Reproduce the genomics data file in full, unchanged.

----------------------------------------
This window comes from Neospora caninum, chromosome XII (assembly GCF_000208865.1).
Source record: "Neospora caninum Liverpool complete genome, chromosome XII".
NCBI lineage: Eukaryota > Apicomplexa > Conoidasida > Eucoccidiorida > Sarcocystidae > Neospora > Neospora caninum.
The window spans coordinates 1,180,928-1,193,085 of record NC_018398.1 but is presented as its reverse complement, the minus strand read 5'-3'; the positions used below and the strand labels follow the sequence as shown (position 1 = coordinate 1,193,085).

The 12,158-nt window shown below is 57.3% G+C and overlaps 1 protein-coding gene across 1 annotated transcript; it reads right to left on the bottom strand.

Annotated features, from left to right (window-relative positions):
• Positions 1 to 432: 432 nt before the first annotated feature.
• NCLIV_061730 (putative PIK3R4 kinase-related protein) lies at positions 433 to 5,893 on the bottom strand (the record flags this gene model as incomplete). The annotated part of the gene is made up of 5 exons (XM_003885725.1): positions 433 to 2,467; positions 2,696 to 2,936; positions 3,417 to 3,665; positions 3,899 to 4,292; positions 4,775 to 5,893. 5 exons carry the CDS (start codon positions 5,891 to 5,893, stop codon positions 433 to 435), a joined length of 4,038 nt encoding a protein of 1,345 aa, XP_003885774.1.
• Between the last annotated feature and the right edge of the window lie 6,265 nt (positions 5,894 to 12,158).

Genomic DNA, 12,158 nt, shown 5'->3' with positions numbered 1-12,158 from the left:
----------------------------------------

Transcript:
This window comes from Neospora caninum, chromosome XII (assembly GCF_000208865.1).
Source record: "Neospora caninum Liverpool complete genome, chromosome XII".
NCBI lineage: Eukaryota > Apicomplexa > Conoidasida > Eucoccidiorida > Sarcocystidae > Neospora > Neospora caninum.
The window spans coordinates 1,180,928-1,193,085 of record NC_018398.1 but is presented as its reverse complement, the minus strand read 5'-3'; the positions used below and the strand labels follow the sequence as shown (position 1 = coordinate 1,193,085).

The 12,158-nt window shown below is 57.3% G+C and overlaps 1 protein-coding gene across 1 annotated transcript; it reads right to left on the bottom strand.

Annotated features, from left to right (window-relative positions):
• Positions 1 to 432: 432 nt before the first annotated feature.
• NCLIV_061730 (putative PIK3R4 kinase-related protein) lies at positions 433 to 5,893 on the bottom strand (the record flags this gene model as incomplete). The annotated part of the gene is made up of 5 exons (XM_003885725.1): positions 433 to 2,467; positions 2,696 to 2,936; positions 3,417 to 3,665; positions 3,899 to 4,292; positions 4,775 to 5,893. 5 exons carry the CDS (start codon positions 5,891 to 5,893, stop codon positions 433 to 435), a joined length of 4,038 nt encoding a protein of 1,345 aa, XP_003885774.1.
• Between the last annotated feature and the right edge of the window lie 6,265 nt (positions 5,894 to 12,158).

Genomic DNA, 12,158 nt, shown 5'->3' with positions numbered 1-12,158 from the left: